Relieving knee pain using stem cells

Published: Oct. 14, 2020 at 9:59 AM EDT
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It’s a never-ending pain, sometimes dull, sometimes sharp, accompanied by stiffness and loss of mobility. Fourteen million people suffer from arthritis in the knee. New numbers show that one out of 12 adults over the age of 25 will have a knee replacement sometime during their lifetime. But one new treatment is hoping to delay a replacement and take the pain away.

Al Perez has been teeing up … And teeing off ... For more than half his life. But his game started to suffer.

“Walking became difficult because I get some swelling and pain,” Perez explained.

Al had his right knee replaced eight years ago and he didn’t want a repeat procedure on his left.

“I have some arthritis in that knee, osteoarthritis, and I wanted to avoid at all costs another knee replacement,” shared Perez.

He found orthopedic surgeon Jason Dragoo at the Steadman Hawkins Clinic. Dragoo was part of a team that made stem-cell history.

“It set off this revolution worldwide of getting stem cells from fat,” Jason Dragoo, MD an orthopedic surgeon at UCHealth, Denver.

And now, he’s using those stem cells to ease his patients' knee pain.

“Mother Nature put in this piece of fat that’s in our knee, it’s called the fat pad. And we looked at the fat pad and it contains a very high number of stem cells,” illustrated Dr. Dragoo.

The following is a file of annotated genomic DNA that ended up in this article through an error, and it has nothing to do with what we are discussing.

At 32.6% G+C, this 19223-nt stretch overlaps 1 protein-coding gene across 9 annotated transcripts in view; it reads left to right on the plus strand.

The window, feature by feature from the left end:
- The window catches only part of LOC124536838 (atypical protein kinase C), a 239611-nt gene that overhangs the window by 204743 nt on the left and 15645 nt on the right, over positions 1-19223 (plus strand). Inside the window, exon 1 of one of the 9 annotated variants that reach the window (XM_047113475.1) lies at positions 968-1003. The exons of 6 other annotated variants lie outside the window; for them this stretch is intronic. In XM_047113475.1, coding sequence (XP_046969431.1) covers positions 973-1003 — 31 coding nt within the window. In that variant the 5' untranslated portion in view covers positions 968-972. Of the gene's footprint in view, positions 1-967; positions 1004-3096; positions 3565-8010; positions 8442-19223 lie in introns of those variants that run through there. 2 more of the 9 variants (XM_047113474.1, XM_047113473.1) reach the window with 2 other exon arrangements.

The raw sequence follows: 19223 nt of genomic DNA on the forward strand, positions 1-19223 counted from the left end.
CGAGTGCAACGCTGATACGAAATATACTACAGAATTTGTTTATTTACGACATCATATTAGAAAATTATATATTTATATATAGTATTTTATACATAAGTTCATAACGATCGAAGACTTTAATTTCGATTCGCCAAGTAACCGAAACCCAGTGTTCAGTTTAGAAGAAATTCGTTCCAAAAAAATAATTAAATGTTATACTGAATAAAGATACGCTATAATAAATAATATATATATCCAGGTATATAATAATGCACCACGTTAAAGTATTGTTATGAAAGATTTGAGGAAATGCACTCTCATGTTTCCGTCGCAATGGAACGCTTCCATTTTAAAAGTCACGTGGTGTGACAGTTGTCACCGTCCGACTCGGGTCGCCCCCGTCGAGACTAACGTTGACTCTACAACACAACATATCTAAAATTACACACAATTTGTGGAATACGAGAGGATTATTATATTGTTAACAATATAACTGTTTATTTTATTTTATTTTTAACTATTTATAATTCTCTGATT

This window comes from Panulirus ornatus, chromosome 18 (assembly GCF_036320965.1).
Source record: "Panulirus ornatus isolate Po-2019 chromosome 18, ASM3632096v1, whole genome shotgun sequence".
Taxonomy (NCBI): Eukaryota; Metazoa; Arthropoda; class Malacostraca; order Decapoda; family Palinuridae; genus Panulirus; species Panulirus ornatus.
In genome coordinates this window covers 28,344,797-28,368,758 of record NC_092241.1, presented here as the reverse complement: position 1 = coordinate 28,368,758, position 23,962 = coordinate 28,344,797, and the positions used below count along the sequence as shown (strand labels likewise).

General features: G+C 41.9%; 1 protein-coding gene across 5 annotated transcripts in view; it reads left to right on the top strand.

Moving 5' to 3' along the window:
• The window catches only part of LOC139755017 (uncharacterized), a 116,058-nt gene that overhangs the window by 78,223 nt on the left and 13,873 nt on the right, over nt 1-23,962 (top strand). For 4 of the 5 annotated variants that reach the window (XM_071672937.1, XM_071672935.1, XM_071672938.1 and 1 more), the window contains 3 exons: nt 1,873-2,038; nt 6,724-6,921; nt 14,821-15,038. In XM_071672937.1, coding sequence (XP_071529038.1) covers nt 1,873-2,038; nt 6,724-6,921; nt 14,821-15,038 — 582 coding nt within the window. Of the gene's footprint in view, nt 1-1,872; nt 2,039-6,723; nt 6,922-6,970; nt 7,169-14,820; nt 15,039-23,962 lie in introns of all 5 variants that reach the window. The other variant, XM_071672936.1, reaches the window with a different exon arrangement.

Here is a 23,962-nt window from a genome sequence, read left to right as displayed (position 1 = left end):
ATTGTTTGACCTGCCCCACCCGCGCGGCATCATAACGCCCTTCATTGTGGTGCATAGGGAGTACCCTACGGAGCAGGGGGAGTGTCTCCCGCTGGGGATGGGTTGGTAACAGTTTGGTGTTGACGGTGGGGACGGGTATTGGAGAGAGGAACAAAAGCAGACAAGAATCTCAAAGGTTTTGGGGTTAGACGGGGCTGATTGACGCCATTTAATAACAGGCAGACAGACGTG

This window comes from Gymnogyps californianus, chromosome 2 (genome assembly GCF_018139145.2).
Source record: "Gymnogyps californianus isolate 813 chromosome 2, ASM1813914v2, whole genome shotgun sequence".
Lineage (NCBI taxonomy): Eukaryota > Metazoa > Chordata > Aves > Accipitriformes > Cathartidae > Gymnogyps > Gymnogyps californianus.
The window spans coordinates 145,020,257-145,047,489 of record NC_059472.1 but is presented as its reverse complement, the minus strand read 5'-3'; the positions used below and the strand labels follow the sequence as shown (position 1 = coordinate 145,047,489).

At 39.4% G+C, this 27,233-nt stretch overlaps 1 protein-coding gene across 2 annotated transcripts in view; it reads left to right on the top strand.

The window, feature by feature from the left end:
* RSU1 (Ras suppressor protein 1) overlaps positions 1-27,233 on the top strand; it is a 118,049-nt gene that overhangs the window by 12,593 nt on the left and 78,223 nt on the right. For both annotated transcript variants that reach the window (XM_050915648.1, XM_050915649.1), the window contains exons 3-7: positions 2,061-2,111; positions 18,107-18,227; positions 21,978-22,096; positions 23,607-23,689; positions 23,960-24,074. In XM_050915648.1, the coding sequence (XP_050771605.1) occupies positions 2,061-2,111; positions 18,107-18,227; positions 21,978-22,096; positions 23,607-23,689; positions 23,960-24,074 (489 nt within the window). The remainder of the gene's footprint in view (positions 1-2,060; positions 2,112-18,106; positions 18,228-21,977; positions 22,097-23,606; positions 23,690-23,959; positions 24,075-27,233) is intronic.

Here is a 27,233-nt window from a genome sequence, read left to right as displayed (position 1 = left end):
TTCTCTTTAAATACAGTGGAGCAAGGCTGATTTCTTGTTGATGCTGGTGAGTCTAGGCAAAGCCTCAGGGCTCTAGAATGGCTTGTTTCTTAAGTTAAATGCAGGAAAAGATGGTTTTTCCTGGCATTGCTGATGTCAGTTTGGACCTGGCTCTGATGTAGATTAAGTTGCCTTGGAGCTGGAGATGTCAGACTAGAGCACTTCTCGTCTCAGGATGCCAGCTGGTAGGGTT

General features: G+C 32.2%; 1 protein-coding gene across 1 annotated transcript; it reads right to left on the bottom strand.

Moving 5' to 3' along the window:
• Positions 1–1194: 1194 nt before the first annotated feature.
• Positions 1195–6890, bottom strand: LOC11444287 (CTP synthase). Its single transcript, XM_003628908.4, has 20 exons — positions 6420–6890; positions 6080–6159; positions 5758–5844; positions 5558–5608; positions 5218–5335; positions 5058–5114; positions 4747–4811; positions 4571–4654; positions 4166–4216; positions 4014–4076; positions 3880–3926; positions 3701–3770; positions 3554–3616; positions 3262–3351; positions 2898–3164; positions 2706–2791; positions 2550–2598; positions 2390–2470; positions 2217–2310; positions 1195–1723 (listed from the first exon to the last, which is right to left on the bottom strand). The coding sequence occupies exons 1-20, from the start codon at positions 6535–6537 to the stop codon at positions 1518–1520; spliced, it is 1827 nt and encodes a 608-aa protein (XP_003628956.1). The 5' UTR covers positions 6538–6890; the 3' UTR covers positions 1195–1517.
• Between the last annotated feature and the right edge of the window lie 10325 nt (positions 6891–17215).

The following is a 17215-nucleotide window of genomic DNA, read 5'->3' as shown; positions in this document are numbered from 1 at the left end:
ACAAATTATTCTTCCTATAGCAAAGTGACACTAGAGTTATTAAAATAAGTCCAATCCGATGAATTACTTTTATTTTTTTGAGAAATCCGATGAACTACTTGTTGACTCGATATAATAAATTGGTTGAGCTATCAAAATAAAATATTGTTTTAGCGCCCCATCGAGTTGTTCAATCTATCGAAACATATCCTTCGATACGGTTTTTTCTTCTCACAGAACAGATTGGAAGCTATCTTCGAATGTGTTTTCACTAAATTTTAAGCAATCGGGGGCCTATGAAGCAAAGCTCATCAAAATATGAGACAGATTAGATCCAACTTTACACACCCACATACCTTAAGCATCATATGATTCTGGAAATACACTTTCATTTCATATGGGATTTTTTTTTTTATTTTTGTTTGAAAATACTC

During surgery, Dr. Dragoo harvests the stem cells from the fat pad.

“We process them in the operating room and then give them back to patients during the same surgical procedures,” elaborated Dr. Dragoo.

The best candidate is someone with moderate to middle-stage arthritis. Initial studies show that the treatment reduces pain and inflammation. Now, they are looking to see if the cartilage regrows. It worked for Al. He’s four years post-surgery and his pain is gone.

“Within three, four days I was walking with barely a limp. I was good. I can walk 18 holes.”

From harvesting the cells to implant, the procedure takes about 20 minutes. Right now, the treatment is being performed at the Steadman Hawkins Clinic in denver, as well as Cedars-Sinai and The Ohio State University.

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